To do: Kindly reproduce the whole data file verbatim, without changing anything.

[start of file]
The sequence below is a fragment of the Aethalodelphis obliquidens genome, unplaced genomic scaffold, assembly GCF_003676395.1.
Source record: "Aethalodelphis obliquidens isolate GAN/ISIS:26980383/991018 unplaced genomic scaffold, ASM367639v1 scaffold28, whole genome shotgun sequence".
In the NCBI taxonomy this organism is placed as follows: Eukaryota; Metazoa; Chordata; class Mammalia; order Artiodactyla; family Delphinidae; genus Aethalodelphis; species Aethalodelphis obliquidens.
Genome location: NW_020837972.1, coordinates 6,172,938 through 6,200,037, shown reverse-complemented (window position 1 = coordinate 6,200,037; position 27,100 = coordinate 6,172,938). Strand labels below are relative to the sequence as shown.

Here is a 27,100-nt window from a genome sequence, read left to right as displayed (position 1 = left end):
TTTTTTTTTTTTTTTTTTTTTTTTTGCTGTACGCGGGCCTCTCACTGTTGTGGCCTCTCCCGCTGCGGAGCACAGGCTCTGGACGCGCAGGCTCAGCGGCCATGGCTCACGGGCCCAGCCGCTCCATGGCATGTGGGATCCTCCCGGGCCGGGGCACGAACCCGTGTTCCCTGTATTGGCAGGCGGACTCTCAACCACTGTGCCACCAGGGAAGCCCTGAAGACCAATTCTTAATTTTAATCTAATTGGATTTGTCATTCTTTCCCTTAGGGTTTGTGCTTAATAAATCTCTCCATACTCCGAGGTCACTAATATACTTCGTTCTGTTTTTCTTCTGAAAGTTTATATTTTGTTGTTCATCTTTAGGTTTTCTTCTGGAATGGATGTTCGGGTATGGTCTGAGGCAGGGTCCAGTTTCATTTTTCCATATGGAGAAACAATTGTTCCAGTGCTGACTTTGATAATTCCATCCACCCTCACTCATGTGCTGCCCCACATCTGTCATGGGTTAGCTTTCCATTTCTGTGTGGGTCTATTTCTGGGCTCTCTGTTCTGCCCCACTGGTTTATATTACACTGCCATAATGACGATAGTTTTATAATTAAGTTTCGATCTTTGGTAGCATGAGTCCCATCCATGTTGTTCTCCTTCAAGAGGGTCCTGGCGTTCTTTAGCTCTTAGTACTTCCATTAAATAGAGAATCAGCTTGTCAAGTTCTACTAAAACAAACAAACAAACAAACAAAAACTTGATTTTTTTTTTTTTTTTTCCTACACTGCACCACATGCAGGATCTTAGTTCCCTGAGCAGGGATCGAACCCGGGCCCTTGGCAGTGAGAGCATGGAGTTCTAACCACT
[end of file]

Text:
The sequence below is a fragment of the Aethalodelphis obliquidens genome, unplaced genomic scaffold, assembly GCF_003676395.1.
Source record: "Aethalodelphis obliquidens isolate GAN/ISIS:26980383/991018 unplaced genomic scaffold, ASM367639v1 scaffold28, whole genome shotgun sequence".
In the NCBI taxonomy this organism is placed as follows: Eukaryota; Metazoa; Chordata; class Mammalia; order Artiodactyla; family Delphinidae; genus Aethalodelphis; species Aethalodelphis obliquidens.
Genome location: NW_020837972.1, coordinates 6,172,938 through 6,200,037, shown reverse-complemented (window position 1 = coordinate 6,200,037; position 27,100 = coordinate 6,172,938). Strand labels below are relative to the sequence as shown.

Here is a 27,100-nt window from a genome sequence, read left to right as displayed (position 1 = left end):
TTTTTTTTTTTTTTTTTTTTTTTTTGCTGTACGCGGGCCTCTCACTGTTGTGGCCTCTCCCGCTGCGGAGCACAGGCTCTGGACGCGCAGGCTCAGCGGCCATGGCTCACGGGCCCAGCCGCTCCATGGCATGTGGGATCCTCCCGGGCCGGGGCACGAACCCGTGTTCCCTGTATTGGCAGGCGGACTCTCAACCACTGTGCCACCAGGGAAGCCCTGAAGACCAATTCTTAATTTTAATCTAATTGGATTTGTCATTCTTTCCCTTAGGGTTTGTGCTTAATAAATCTCTCCATACTCCGAGGTCACTAATATACTTCGTTCTGTTTTTCTTCTGAAAGTTTATATTTTGTTGTTCATCTTTAGGTTTTCTTCTGGAATGGATGTTCGGGTATGGTCTGAGGCAGGGTCCAGTTTCATTTTTCCATATGGAGAAACAATTGTTCCAGTGCTGACTTTGATAATTCCATCCACCCTCACTCATGTGCTGCCCCACATCTGTCATGGGTTAGCTTTCCATTTCTGTGTGGGTCTATTTCTGGGCTCTCTGTTCTGCCCCACTGGTTTATATTACACTGCCATAATGACGATAGTTTTATAATTAAGTTTCGATCTTTGGTAGCATGAGTCCCATCCATGTTGTTCTCCTTCAAGAGGGTCCTGGCGTTCTTTAGCTCTTAGTACTTCCATTAAATAGAGAATCAGCTTGTCAAGTTCTACTAAAACAAACAAACAAACAAACAAAAACTTGATTTTTTTTTTTTTTTTTCCTACACTGCACCACATGCAGGATCTTAGTTCCCTGAGCAGGGATCGAACCCGGGCCCTTGGCAGTGAGAGCATGGAGTTCTAACCACT